The opinion of the court was delivered by: ROBERT SWEET, Senior District Judge Page 2
Petitioner pro se Andrew Williams ("Williams"), currently
incarcerated at Arthur Kill Corrections Facility, Staten Island, New
York, seeks by writ of habeas corpus, pursuant to 28 U.S.C. § 2254,
to vacate his conviction for one count of Robbery in the First Degree
(New York Penal Law § 160.15(4) and one count of Robbery in the
Second Degree (New York Penal Law § 160.10(1). The respondent Andrew
Breslin, Superintendent (the "State") has moved to dismiss the petition,
pursuant to Fed.R.Civ.P. 12(b)(6), on the ground that it is
time-barred under 28 U.S.C. § 2244(d)(1), as amended by the
Antiterrorism and Death Penalty Act of 1996 ("AEDPA"), Pub.L. No.
104-132, 110 Stat. 1214 (1996). For the reasons set forth below,
respondent's motion is granted and the petition is dismissed.
A. State Court Proceedings
Following a jury trial, a judgment of conviction was entered on July
23, 1996, by Judge Dorothy Cropper of New York State Supreme Court, New
York County, for one count of Robbery in the First Degree and one count
of Robbery in the Second Degree. Williams was sentenced to concurrent
prison terms of from ten to twenty years on the First Degree count, and
from one-half to
fifteen years on the Second Degree count. The Appellate Division
affirmed the conviction on direct appeal on July 8, 1999, People v.
Williams, 263 A.D.2d 369 (1st Dept. 1999), and Williams' application
for leave to appeal to the New York Court of Appeals was denied on
November 3, 1999. People v. Williams, 94 N.Y.2d 831 (1999).
In an application dated September 4, 2000, Williams filed a writ of
error coram nobis in the Appellate Division alleging that his appellate
counsel was ineffective for failing to raise a claim on direct appeal of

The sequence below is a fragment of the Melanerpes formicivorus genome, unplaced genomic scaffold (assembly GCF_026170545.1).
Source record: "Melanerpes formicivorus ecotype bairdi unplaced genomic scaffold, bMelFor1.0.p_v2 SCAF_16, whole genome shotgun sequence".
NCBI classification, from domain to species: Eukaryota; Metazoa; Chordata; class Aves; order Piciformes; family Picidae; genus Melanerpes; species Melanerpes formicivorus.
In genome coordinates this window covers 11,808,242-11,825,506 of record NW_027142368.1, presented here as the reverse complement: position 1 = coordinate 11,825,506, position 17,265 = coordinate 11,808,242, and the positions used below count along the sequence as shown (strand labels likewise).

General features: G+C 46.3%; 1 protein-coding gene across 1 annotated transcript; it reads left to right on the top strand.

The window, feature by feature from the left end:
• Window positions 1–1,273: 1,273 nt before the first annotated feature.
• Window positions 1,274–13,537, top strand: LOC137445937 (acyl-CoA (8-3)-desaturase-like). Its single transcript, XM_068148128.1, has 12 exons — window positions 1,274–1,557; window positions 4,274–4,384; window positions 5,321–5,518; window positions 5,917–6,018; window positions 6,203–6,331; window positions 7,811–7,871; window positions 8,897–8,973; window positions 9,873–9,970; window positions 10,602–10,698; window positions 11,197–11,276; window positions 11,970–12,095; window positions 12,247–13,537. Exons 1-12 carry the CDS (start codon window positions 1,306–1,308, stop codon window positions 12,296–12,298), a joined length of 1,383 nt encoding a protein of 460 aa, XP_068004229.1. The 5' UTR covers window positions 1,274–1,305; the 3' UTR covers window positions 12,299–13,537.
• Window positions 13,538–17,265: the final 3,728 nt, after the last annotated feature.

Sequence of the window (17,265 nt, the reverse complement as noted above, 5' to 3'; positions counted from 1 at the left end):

ineffective trial counsel. This motion was denied on October 30, 2001.
People v. Williams, 287 A.D.2d 947, 734 N.Y.S.2d 528 (2001).
Williams, pro se, signed his petition for a writ of
habeas corpus on June 4, 2002 and delivered it to the prison authorities
to be mailed to the Court on June 5, 2002. It was received by the Pro Se
office on June 10, 2002 and filed on March 17, 2003. Williams claimed he
was denied effective assistance of counsel at the trial and appellate
levels, as guaranteed by the Sixth and Fourteenth Amendments of the
United States Constitution and Article 1, § 6 of the New York State
The State moved for dismissal of Williams' petition on
October 23, 2003, arguing in part that his petition is time-barred
by the one-year limitation period set forth by AEDPA.
28 U.S.C. § 2244(d). The matter was marked fully submitted on November 18,
Under 28 U.S.C. § 2244, as amended by AEDPA, an inmate may file a
Section 2254 habeas corpus petition within one year of the date that his
conviction becomes final or the facts giving rise to his claim could have
been discovered. 28 U.S.C. § 2244(d)(1). The Second Circuit has held
that for purposes of 28 U.S.C. § 2244, a state conviction becomes
final when the time to seek certiorari to the United States Supreme Court
has expired, which is 90 days after the date direct review of the case
has been completed by the highest court in the relevant state.
Williams v. Artuz, 237 F.3d 147 (2d Cir. 2001).
The one-year limitations period under AEDPA is tolled while "a properly
filed application for State post-conviction or other collateral review
with respect to the pertinent judgment or claim is pending."
28 U.S.C. § 2244 (d)(2). If utilized, this tolling provision "excludes time
during which properly filed state relief applications are pending," but
it does not restart the statute of limitations clock. Smith v.
McGinnis, 208 F.3d 13, 17 (2d Cir. 2000).
Applying these rules to the facts of this case, Williams' petition is
time-barred. Williams' conviction became final on February 1, 2000, the
last date upon which he could have sought certiorari to the United States
Supreme Court. 215 days later, on September 4, 2000, Williams filed his
writ of error coram nobis application, claiming ineffective assistance of
appellate counsel, at which point the limitations period was tolled. The
limitations clock began running again on October 30, 2001, when that
application was denied. At that point, Williams had 150 days left to file
his federal habeas petition. However, Williams' instant petition was only
signed on June 4, 2002 and delivered to the prison authorities on June 5,
2002 218 days later.*fn1 Thus, even after factoring in the
tolling provision, Williams fails to meet the statutory limitations
period established under AEDPA.
The Second Circuit has held that the one-year limitations period is
subject to equitable tolling upon a petitioner's showing that
extraordinary or unusual circumstances prevented him from filing his
petition on time. Smith, 208 F.3d at 17. To succeed, the
petitioner must "demonstrate a causal relationship between the
extraordinary circumstances on which the claim for equitable ...